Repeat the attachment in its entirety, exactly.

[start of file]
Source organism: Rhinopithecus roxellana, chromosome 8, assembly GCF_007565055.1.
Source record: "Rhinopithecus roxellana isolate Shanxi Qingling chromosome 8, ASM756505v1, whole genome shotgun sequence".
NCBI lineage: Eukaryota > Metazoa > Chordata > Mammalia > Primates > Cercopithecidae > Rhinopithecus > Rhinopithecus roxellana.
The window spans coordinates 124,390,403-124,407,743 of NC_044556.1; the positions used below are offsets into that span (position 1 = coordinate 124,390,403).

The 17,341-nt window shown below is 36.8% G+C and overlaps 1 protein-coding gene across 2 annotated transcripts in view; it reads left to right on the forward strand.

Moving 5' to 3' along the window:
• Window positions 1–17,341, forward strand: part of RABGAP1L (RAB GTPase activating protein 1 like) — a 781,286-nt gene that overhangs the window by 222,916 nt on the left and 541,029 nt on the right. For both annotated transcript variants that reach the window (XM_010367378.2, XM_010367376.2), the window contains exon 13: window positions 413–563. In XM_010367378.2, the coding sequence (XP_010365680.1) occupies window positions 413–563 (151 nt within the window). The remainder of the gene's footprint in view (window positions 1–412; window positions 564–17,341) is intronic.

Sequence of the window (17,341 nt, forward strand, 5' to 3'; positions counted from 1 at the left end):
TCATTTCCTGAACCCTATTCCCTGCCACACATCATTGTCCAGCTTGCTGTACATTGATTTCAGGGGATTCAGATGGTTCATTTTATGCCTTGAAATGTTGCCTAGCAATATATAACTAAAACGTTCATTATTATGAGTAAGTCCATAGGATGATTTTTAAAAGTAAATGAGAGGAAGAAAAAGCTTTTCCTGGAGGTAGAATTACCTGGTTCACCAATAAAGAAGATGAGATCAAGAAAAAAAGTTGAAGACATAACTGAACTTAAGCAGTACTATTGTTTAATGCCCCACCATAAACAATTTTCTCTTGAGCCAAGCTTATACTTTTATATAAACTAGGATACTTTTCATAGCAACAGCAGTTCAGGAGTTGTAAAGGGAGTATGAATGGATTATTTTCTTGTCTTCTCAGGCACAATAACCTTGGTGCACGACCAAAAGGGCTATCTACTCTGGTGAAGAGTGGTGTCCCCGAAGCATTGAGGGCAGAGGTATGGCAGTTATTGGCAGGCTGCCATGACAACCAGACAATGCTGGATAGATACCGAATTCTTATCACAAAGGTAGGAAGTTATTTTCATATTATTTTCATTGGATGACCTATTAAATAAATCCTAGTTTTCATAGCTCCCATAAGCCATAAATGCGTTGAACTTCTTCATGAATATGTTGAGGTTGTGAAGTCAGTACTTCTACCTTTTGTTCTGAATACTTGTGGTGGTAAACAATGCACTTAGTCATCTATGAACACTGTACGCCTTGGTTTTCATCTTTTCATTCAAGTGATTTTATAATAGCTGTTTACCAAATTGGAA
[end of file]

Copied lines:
Source organism: Rhinopithecus roxellana, chromosome 8, assembly GCF_007565055.1.
Source record: "Rhinopithecus roxellana isolate Shanxi Qingling chromosome 8, ASM756505v1, whole genome shotgun sequence".
NCBI lineage: Eukaryota > Metazoa > Chordata > Mammalia > Primates > Cercopithecidae > Rhinopithecus > Rhinopithecus roxellana.
The window spans coordinates 124,390,403-124,407,743 of NC_044556.1; the positions used below are offsets into that span (position 1 = coordinate 124,390,403).

The 17,341-nt window shown below is 36.8% G+C and overlaps 1 protein-coding gene across 2 annotated transcripts in view; it reads left to right on the forward strand.

Moving 5' to 3' along the window:
• Window positions 1–17,341, forward strand: part of RABGAP1L (RAB GTPase activating protein 1 like) — a 781,286-nt gene that overhangs the window by 222,916 nt on the left and 541,029 nt on the right. For both annotated transcript variants that reach the window (XM_010367378.2, XM_010367376.2), the window contains exon 13: window positions 413–563. In XM_010367378.2, the coding sequence (XP_010365680.1) occupies window positions 413–563 (151 nt within the window). The remainder of the gene's footprint in view (window positions 1–412; window positions 564–17,341) is intronic.

Sequence of the window (17,341 nt, forward strand, 5' to 3'; positions counted from 1 at the left end):
TCATTTCCTGAACCCTATTCCCTGCCACACATCATTGTCCAGCTTGCTGTACATTGATTTCAGGGGATTCAGATGGTTCATTTTATGCCTTGAAATGTTGCCTAGCAATATATAACTAAAACGTTCATTATTATGAGTAAGTCCATAGGATGATTTTTAAAAGTAAATGAGAGGAAGAAAAAGCTTTTCCTGGAGGTAGAATTACCTGGTTCACCAATAAAGAAGATGAGATCAAGAAAAAAAGTTGAAGACATAACTGAACTTAAGCAGTACTATTGTTTAATGCCCCACCATAAACAATTTTCTCTTGAGCCAAGCTTATACTTTTATATAAACTAGGATACTTTTCATAGCAACAGCAGTTCAGGAGTTGTAAAGGGAGTATGAATGGATTATTTTCTTGTCTTCTCAGGCACAATAACCTTGGTGCACGACCAAAAGGGCTATCTACTCTGGTGAAGAGTGGTGTCCCCGAAGCATTGAGGGCAGAGGTATGGCAGTTATTGGCAGGCTGCCATGACAACCAGACAATGCTGGATAGATACCGAATTCTTATCACAAAGGTAGGAAGTTATTTTCATATTATTTTCATTGGATGACCTATTAAATAAATCCTAGTTTTCATAGCTCCCATAAGCCATAAATGCGTTGAACTTCTTCATGAATATGTTGAGGTTGTGAAGTCAGTACTTCTACCTTTTGTTCTGAATACTTGTGGTGGTAAACAATGCACTTAGTCATCTATGAACACTGTACGCCTTGGTTTTCATCTTTTCATTCAAGTGATTTTATAATAGCTGTTTACCAAATTGGAA